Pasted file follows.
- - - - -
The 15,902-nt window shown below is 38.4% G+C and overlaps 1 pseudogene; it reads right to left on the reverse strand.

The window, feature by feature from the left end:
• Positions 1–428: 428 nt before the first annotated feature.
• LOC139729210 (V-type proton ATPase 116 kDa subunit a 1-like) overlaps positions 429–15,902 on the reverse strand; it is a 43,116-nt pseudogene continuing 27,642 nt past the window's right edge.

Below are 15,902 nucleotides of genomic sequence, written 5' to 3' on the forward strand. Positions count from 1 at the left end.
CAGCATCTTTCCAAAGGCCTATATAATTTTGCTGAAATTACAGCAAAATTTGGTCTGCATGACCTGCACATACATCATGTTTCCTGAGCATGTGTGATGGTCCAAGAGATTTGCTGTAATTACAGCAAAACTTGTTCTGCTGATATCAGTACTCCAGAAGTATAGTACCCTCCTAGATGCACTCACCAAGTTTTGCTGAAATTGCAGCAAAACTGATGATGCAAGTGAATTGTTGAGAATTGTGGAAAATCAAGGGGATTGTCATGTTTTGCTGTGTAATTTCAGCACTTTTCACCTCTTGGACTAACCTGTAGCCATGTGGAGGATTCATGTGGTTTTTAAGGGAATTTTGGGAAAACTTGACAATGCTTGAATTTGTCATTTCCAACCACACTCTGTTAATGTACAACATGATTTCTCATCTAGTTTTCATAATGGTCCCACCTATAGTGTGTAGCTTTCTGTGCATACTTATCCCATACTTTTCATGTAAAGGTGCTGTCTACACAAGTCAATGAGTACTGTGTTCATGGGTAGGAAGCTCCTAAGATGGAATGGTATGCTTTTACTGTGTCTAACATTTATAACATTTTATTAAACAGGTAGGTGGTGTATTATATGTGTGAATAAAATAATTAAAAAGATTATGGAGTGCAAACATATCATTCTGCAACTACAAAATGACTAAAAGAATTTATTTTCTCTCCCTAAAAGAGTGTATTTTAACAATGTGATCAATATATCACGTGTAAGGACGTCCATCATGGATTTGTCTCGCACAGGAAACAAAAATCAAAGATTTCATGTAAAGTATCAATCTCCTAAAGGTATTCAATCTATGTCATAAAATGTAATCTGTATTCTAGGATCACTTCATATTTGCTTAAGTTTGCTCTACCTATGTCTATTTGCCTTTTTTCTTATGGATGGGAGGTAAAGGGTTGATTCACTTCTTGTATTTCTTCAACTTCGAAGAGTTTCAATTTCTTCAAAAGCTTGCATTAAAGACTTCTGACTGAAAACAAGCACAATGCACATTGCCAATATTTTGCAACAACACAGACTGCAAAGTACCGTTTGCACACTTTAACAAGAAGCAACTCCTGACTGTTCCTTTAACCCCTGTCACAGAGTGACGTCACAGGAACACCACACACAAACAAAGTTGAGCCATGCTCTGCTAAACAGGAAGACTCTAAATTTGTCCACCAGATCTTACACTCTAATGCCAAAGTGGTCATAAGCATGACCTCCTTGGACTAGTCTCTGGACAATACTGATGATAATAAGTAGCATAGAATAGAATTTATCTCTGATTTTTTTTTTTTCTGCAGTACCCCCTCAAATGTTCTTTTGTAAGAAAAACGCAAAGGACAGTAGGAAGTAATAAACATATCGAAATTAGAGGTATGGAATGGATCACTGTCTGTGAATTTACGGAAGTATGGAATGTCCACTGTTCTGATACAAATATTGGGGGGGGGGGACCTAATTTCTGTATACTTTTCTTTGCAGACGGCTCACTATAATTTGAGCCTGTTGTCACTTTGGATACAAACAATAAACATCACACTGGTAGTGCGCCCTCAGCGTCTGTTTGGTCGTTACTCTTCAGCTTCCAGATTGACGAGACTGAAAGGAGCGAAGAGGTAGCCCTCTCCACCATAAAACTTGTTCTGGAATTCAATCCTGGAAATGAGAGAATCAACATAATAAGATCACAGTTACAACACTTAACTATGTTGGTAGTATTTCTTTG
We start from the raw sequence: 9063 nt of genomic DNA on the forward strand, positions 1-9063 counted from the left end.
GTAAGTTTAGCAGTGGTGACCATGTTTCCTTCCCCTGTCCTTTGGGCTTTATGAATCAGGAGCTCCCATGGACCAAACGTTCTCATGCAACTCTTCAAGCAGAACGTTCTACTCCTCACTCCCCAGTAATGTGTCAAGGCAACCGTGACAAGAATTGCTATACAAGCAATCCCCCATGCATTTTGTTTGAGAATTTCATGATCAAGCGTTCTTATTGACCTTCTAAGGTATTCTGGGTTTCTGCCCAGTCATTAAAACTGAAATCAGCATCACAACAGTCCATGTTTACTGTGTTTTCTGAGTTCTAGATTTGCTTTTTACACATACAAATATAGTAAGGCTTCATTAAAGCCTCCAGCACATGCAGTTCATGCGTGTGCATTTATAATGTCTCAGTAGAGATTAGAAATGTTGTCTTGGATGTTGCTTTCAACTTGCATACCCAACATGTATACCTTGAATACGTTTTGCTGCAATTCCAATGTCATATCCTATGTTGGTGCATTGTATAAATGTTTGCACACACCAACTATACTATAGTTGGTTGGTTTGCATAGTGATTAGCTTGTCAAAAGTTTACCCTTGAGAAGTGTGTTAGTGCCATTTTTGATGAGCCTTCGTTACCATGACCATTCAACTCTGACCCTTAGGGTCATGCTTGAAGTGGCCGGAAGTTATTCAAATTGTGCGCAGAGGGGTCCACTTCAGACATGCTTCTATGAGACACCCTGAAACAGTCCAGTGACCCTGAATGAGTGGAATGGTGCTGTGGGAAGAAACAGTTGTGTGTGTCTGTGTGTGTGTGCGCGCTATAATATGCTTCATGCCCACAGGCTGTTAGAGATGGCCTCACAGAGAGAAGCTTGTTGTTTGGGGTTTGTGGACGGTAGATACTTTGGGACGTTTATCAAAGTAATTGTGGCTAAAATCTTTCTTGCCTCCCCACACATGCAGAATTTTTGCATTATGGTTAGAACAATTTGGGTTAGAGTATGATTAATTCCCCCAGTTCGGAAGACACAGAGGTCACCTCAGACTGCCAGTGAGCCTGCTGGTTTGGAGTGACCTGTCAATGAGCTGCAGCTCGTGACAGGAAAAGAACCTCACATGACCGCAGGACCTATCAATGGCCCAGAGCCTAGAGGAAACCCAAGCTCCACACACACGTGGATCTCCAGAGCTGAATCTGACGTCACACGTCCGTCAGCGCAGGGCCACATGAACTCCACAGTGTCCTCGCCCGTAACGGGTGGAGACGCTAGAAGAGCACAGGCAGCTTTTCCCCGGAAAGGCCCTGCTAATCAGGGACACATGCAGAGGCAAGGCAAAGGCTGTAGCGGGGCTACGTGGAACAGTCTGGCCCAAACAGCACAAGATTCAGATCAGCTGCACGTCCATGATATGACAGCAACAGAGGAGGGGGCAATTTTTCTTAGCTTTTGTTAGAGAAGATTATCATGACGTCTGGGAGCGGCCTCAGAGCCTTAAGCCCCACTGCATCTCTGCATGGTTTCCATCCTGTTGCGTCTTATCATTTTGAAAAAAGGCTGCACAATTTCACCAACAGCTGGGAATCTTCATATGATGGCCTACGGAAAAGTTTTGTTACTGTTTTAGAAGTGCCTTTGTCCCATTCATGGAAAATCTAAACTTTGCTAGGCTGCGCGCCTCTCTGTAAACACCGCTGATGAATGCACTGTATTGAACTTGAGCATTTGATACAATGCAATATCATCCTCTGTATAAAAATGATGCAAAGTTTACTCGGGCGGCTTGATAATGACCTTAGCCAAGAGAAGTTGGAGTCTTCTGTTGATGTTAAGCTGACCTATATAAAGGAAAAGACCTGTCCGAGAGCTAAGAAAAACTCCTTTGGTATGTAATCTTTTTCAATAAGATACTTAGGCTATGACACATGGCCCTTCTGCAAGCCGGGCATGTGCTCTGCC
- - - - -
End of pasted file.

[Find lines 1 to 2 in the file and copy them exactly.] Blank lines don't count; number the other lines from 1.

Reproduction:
The 15,902-nt window shown below is 38.4% G+C and overlaps 1 pseudogene; it reads right to left on the reverse strand.

The window, feature by feature from the left end: